Why good boards fail: part 3

Each month, Jan Bladen takes us through one of the top 10 rea­sons good boards fail and how to im­prove your chances of sur­vival

Gulf Business - - CONTENTS -

MANY BOARD MEM­BERS have dis­creetly told me over the last few months that they are dis­grun­tled with cor­po­rate gov­er­nance speeches, events, elec­tive codes, new rules and the con­stant com­plex­i­ties of en­sur­ing their boards and or­gan­i­sa­tions com­ply.

A board chair­man told me re­cently: “It’s too much, too fast, and I spend too much time wor­ry­ing about these com­plex cor­po­rate gov­er­nance is­sues.” He added: “Can’t this be boiled down into some sim­ple prac­ti­cal prac­tices and prin­ci­ples that could be eas­ily im­ple­mented by our board as a first step?”

This was the driv­ing force be­hind com­pil­ing this series of rea­sons why good boards fail – a prag­matic at­tempt to an­swer the board chair­man’s re­quest by dis­till­ing 10 sim­ple board­room prin­ci­ples for easy im­ple­men­ta­tion.

Based on per­sonal board­room and client ex­pe­ri­ences over the years, the fail­ure to im­ple­ment these prin­ci­ples is the main cause as to why good boards fail.

We have pre­vi­ously ex­am­ined the im­por­tance of hav­ing a ‘ board mix’ with an ap­pro­pri­ate va­ri­ety of skills, com­pe­ten­cies and char­ac­ter­is­tics; and why board mem­bers need to have ac­cess to the right in­for­ma­tion, at the right time, and at the right level of de­tail.

This month, we look at another key as­pect: un­der­stand­ing the nu­ances of your or­gan­i­sa­tion.

Prin­ci­ple 3: Not know­ing ‘the rules’

Ev­ery cor­po­ra­tion is unique. Un­der­stand­ing the cor­po­ra­tion’s con­sti­tu­tion, the ‘for­mal’ and ‘in­for­mal’ rules and the board and or­gan­i­sa­tional poli­cies, pro­ce­dures and pro­to­cols takes time.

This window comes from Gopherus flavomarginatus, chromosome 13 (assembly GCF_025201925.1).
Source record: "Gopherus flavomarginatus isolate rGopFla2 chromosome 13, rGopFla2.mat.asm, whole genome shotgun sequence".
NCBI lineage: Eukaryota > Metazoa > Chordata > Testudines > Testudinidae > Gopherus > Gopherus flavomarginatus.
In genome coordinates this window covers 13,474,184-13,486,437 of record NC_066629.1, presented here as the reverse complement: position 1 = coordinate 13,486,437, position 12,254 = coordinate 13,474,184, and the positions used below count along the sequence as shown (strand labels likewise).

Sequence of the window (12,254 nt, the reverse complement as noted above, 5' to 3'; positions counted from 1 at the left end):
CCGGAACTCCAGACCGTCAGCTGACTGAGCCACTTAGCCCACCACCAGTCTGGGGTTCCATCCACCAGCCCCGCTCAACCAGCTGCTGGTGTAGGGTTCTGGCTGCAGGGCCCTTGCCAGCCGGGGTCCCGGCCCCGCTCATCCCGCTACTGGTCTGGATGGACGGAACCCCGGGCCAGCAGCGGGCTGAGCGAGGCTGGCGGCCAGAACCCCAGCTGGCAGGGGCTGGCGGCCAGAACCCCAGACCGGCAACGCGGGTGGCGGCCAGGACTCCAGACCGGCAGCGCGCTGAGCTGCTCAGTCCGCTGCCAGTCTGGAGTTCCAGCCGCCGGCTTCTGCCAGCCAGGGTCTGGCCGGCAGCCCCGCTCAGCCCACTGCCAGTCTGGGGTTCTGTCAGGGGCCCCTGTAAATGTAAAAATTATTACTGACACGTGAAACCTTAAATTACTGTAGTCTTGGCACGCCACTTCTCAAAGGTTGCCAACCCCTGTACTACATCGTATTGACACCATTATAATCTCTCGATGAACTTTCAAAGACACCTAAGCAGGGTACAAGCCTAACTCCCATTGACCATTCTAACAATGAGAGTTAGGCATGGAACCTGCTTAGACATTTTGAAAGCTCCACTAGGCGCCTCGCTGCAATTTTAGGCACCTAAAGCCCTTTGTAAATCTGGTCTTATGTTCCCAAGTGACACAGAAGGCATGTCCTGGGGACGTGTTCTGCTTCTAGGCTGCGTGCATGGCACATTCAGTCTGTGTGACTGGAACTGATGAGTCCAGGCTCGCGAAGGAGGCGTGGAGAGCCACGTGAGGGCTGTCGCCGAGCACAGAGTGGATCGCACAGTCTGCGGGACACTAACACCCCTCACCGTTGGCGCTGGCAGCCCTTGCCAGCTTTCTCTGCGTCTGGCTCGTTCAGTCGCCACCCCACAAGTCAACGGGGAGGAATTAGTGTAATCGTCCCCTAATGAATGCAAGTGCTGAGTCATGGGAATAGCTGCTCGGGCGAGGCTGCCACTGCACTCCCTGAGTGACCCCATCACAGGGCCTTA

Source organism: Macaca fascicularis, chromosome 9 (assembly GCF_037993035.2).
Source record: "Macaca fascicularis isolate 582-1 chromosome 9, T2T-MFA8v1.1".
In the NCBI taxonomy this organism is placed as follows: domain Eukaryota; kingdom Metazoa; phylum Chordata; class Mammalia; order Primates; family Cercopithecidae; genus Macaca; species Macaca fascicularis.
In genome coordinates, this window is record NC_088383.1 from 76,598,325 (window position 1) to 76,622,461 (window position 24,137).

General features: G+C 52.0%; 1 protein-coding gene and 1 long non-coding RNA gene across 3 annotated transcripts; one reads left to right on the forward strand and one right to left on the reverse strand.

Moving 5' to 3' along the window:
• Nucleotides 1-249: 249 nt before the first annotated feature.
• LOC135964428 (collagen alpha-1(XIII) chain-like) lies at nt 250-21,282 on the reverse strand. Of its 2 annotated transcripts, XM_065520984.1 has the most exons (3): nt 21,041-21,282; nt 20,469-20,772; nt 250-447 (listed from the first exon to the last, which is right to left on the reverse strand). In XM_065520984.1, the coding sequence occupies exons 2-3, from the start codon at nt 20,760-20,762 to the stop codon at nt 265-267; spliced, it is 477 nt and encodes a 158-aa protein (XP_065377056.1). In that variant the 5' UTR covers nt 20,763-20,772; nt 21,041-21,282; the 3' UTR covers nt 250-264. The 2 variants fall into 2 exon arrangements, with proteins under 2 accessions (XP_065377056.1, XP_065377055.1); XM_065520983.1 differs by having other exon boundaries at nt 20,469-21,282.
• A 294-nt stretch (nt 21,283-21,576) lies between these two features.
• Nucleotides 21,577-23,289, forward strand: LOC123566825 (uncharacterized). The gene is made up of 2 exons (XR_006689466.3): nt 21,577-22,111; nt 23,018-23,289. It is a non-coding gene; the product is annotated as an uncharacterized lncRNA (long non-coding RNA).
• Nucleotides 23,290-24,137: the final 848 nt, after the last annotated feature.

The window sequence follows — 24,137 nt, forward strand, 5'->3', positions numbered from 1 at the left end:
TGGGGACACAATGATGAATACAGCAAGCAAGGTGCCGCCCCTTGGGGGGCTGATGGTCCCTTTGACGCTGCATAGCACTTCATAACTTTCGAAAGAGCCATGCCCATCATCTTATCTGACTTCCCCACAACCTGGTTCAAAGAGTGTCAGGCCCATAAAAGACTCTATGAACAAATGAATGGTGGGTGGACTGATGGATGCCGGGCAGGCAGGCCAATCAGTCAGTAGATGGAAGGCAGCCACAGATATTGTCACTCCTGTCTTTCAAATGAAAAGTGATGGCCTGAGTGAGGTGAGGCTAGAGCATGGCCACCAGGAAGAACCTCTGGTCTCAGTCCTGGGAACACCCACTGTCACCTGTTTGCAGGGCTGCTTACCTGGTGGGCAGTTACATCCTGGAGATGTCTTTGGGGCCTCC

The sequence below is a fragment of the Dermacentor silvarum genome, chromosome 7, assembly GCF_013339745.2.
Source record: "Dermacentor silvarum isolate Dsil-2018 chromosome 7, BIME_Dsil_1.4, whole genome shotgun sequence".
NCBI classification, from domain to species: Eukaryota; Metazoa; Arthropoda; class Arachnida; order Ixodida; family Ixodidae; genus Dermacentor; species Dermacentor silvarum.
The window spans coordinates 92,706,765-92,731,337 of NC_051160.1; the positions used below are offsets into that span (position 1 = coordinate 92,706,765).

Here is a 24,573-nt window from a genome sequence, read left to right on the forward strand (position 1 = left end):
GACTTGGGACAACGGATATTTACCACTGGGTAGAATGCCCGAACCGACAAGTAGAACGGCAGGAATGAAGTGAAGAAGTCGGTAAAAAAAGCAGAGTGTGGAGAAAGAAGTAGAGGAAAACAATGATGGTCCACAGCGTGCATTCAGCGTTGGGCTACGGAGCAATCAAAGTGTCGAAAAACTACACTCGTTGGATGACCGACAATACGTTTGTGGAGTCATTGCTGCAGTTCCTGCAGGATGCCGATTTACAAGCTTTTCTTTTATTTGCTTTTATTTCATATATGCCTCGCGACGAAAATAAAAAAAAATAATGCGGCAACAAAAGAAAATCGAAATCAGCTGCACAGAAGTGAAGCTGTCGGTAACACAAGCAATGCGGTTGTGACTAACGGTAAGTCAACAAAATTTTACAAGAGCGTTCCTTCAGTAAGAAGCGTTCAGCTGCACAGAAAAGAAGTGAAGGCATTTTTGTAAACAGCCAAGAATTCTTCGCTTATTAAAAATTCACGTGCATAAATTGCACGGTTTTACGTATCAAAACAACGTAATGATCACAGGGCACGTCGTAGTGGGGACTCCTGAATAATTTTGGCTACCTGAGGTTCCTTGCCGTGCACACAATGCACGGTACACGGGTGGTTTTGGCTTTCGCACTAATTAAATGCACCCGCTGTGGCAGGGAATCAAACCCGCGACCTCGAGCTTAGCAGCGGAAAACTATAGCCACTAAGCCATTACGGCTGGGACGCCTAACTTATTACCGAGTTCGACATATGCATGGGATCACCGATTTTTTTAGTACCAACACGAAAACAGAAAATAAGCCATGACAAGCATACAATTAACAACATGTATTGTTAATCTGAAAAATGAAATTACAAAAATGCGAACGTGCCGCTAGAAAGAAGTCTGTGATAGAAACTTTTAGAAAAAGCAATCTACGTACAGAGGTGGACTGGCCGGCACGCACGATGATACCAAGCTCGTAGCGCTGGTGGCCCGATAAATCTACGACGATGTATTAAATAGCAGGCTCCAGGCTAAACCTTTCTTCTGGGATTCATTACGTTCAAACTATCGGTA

I have yet to serve on two boards that are sim­i­lar – ev­ery board and ev­ery cor­po­ra­tion is sub­stan­tially unique.

At­tempt­ing to fol­low prac­tices and pro­ce­dures you know from pre­vi­ous board ex­pe­ri­ences may not fit the cul­ture and en­vi­ron­ment of the next board you sit on.

In a one-on-one in­ter­view with a new board direc­tor of an in­dus­trial/con­struc­tion cor­po­ra­tion, the leader de­scribed how he had his­tor­i­cally taken the habit of walk­ing around prior to board meet­ings; in­for­mal chats, a quick cof­fee with the CFO, a cou­ple of phrases ex­changed with the COO, a brief con­ver­sa­tion with re­cep­tion­ists. When he attempted this in a new, cul­tur­ally dif­fer­ent or­gan­i­sa­tion, he was fi­nally taken aside by a fel­low board mem­ber who ex­plained the cul­tural im­pli­ca­tions and the neg­a­tive per­cep­tion that his ‘con­stant spy­ing’ was hav­ing on the ex­ec­u­tive.

This was re­solved by sched­ul­ing for­mal ap­point­ments over cof­fee, and once the trust had been es­tab­lished, he re­ceived com­plaints from the in­di­vid­u­als who he may have missed hav­ing cof­fee with at sub­se­quent board meet­ings. He did, how­ever, learn a sub­stan­tial amount about the or­gan­i­sa­tion and its in­ter­nal ‘rules’ and work­ings, which hope­fully made him a bet­ter board mem­ber. Jan B laden is manag­ing part­ner of Gov­er­nance Creed, and qual­i­fied as the first ac­cred­ited board direc­tor of the Mud ar a In­sti­tute of Direc­tors( I oD) in Dubai. An in­de­pen­dent board mem­ber on sev­eral boards, B laden was for­merly the lead and se­nior ex­ec­u­tive ad­vi­sor to the board at A bu D ha bi Global Mar­ket( AD GM ), and the found­ing chief op­er­at­ing of­fi­cer of the Dubai Fi­nan­cial Ser­vices Au th or ity(DF SA ). Gov­er­nance Creed is a niche ad­vi­sory firm spe­cial sing in gov­er­nance frame­work de­sign, board per­for­mance, strat­egy de­vel­op­ment pro­cesses and cor­po­rate risk op timi sat ion.

At­tempt­ing to fol­low prac­tices and pro­ce­dures you know from pre­vi­ous board ex­pe­ri­ences may not fit the cul­ture and en­vi­ron­ment of the next board you sit on

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